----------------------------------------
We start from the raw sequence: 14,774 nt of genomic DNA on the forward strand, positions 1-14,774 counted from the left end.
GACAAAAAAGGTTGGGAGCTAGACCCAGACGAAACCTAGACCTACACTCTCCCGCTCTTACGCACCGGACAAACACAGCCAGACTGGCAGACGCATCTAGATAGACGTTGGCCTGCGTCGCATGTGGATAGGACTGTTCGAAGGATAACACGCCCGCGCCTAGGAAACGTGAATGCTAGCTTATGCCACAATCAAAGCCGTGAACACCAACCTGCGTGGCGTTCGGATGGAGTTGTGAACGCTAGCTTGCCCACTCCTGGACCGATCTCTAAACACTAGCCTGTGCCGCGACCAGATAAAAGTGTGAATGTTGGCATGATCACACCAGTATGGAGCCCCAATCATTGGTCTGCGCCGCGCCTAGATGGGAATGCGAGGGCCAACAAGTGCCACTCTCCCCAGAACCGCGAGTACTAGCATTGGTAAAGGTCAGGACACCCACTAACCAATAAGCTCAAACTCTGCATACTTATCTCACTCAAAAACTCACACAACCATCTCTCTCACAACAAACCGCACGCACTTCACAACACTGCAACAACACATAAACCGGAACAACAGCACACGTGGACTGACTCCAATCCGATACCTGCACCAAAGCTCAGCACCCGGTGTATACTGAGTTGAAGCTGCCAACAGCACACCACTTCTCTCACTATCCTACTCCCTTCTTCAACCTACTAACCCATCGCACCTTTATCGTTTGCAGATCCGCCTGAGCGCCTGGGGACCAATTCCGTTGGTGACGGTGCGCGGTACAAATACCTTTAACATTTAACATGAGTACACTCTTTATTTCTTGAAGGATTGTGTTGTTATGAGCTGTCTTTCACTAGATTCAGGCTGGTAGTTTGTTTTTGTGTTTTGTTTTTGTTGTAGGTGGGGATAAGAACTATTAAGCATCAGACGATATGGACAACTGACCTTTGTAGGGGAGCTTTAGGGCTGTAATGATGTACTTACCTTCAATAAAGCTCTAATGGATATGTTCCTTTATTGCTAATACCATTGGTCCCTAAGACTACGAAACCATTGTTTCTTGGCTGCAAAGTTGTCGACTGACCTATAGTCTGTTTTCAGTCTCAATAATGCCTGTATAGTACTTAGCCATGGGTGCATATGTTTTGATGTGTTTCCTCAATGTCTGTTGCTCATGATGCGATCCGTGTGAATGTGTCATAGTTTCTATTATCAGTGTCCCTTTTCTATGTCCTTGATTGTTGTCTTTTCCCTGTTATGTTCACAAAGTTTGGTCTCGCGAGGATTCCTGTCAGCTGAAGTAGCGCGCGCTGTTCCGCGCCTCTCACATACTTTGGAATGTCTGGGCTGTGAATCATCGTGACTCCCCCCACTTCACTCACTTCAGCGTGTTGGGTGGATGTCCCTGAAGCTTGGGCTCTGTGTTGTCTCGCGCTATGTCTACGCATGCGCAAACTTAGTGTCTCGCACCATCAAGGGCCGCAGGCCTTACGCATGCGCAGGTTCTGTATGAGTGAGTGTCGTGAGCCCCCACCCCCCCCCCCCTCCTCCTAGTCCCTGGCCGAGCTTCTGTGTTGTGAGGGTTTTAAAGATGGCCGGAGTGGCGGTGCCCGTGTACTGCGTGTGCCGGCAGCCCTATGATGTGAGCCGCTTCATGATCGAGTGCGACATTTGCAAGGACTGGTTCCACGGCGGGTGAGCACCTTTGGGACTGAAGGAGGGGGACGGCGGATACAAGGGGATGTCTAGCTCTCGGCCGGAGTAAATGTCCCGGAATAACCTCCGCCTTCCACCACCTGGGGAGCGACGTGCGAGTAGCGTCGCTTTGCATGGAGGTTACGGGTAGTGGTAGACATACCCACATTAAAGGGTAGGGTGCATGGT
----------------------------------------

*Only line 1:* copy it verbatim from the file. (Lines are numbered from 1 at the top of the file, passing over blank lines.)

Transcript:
We start from the raw sequence: 14,774 nt of genomic DNA on the forward strand, positions 1-14,774 counted from the left end.